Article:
This chapter examines World Bank publications, including publicized reports and widely disseminated policy statements like the World Development Reports, as well as the plans and appraisals of two specific operations in Indonesia. Based on this examination, the author suggests that characterizations which emphasize the Bank's intransigence or celebrate its responsiveness fail to provide a satisfactory description of country-level education policy evolution. The chapter begins with two of the major theoretical frameworks that have been used to study the Bank's work in education. This is followed by a summary of the evolution of the Bank's involvement in education at the international level. The third part of this chapter analyzes two educational reforms that the World Bank has promoted in Indonesia in the last 10 years – programs advancing vocational education and decentralization – and examines how these priorities have been affected by local context and demands and shifts in the global discourse on education. The author concludes that the World Bank's role in the diffusion of education reform is best understood from a world culture perspective but that its interests – and the interests of its primary shareholders – are advanced in particularly opportune moments like democratic transitions.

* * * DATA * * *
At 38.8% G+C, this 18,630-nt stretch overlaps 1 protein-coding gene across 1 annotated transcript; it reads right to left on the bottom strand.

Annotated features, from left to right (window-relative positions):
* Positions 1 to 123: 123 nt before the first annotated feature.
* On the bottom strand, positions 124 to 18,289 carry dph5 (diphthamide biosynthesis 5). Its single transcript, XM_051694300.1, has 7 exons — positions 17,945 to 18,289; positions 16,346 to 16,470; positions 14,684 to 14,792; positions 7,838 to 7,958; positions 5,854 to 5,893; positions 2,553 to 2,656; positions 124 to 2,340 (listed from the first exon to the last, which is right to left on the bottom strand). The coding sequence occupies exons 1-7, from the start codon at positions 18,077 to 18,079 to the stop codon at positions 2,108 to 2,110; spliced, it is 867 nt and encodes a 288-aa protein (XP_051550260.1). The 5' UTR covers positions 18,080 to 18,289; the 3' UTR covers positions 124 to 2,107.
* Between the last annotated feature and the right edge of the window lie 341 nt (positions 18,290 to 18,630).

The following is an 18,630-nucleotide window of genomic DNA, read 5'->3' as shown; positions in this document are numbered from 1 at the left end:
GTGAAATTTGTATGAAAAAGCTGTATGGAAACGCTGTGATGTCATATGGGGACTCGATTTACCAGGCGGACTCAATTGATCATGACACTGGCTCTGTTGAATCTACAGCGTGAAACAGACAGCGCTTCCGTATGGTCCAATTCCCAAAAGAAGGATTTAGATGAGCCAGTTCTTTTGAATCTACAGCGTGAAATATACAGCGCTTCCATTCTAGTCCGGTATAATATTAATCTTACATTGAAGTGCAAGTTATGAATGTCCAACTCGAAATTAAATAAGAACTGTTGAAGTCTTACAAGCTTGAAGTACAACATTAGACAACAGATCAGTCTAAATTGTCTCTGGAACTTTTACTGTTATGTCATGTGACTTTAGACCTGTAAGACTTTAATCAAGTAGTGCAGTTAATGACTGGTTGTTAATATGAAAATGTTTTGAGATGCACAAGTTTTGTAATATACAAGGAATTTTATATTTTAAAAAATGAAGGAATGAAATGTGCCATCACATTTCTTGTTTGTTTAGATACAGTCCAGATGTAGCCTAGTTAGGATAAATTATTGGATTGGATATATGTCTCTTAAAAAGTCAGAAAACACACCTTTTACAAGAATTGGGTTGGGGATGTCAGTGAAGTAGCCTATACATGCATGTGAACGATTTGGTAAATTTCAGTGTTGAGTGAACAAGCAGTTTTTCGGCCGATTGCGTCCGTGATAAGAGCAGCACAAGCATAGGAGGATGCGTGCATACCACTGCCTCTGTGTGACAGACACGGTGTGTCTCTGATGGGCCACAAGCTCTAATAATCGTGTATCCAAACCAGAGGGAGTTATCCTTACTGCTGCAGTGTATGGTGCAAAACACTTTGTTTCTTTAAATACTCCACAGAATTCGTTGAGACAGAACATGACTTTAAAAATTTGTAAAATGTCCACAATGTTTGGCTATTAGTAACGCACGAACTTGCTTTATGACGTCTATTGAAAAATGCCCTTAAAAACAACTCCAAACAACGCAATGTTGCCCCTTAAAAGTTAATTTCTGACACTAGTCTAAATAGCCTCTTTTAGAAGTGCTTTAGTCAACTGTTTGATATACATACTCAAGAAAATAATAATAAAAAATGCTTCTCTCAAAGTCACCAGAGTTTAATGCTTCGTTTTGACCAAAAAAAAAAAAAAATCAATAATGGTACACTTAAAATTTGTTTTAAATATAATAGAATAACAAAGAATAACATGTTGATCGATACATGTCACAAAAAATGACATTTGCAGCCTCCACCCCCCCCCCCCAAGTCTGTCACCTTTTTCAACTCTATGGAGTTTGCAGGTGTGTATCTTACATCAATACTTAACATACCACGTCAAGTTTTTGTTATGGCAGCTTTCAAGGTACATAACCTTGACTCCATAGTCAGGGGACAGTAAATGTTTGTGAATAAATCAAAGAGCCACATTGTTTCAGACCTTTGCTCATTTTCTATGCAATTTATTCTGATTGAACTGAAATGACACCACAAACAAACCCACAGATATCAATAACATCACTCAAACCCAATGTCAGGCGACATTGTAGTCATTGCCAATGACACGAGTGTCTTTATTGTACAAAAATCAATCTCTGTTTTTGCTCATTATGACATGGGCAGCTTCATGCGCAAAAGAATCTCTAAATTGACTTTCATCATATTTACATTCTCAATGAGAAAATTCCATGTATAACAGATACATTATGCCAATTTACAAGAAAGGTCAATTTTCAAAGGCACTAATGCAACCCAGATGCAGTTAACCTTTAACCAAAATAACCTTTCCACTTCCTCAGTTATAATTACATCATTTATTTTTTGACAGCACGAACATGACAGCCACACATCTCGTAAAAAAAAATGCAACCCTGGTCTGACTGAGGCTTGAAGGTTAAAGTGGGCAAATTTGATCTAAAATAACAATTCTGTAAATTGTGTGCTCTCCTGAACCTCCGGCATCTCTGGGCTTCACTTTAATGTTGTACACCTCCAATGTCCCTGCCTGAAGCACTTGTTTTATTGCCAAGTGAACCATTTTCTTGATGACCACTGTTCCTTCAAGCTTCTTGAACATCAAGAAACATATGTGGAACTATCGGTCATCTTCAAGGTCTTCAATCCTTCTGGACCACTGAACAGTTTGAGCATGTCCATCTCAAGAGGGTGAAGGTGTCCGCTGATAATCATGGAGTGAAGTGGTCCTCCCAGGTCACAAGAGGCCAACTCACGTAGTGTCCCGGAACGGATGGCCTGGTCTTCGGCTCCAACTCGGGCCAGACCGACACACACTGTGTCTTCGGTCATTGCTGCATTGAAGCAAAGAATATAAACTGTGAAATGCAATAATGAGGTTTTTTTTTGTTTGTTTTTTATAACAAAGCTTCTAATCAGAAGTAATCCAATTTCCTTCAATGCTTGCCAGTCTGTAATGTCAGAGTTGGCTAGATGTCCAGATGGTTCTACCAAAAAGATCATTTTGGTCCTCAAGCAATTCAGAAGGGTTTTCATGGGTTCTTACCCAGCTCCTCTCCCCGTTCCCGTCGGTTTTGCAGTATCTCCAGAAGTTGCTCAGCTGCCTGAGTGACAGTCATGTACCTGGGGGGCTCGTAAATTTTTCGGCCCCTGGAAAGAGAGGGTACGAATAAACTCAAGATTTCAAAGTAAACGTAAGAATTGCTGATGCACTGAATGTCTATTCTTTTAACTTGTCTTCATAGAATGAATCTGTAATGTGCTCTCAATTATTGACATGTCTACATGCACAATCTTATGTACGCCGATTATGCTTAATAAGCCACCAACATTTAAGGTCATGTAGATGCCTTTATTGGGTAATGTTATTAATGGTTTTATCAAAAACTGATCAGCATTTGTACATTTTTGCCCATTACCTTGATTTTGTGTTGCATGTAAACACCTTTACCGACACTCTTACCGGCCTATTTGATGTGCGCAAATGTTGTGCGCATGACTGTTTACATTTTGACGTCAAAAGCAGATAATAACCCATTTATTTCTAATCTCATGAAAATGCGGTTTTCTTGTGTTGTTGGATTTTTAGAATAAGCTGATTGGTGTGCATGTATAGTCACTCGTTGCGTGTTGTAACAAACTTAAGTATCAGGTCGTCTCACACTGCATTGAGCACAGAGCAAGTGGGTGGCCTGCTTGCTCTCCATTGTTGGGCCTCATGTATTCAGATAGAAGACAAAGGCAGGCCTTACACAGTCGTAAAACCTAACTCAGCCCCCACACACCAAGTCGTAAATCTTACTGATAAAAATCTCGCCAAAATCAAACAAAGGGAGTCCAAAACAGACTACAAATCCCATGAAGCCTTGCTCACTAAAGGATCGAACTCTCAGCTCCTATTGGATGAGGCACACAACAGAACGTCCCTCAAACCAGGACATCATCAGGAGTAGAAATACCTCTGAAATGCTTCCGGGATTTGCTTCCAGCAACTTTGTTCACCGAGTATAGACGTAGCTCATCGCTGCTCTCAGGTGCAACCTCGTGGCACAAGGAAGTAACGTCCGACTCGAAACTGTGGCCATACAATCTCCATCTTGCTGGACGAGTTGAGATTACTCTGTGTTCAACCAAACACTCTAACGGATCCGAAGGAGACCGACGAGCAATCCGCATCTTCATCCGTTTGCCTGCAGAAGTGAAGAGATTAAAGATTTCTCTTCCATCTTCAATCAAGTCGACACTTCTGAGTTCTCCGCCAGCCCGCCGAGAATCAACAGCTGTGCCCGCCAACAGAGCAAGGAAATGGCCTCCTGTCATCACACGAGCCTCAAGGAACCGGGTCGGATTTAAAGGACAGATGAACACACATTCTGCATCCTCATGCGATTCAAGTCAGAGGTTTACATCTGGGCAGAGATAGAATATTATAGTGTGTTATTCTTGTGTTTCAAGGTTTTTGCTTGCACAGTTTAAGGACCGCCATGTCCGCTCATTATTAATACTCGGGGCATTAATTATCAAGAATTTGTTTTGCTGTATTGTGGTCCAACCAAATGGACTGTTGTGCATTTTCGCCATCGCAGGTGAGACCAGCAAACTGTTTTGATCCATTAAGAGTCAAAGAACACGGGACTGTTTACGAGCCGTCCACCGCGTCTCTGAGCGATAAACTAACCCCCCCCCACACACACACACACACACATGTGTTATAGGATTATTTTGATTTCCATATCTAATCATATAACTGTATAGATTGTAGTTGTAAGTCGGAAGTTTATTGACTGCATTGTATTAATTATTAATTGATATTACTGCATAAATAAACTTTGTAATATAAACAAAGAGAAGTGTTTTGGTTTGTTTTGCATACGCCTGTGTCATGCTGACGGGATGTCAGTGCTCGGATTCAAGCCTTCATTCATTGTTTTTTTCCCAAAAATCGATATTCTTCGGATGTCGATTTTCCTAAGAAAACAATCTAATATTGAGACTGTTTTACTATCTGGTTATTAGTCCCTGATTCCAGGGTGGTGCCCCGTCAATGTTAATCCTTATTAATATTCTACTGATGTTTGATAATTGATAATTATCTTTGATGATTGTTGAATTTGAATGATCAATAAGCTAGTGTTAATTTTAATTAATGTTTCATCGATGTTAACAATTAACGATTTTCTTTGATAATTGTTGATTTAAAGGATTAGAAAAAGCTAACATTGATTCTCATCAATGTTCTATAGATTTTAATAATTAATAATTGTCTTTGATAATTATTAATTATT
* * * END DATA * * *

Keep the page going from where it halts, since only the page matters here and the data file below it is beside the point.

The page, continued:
Sensenig, V.J. (2012), "The World Bank and Educational Reform in Indonesia", Collins, C.S. and Wiseman, A.W. (Ed.) Education Strategy in the Developing World: Revising the World Bank's Education Policy (International Perspectives on Education and Society, Vol. 16), Emerald Group Publishing Limited, Leeds, pp. 395-421. https://doi.org/10.1108/S1479-3679(2012)0000016021
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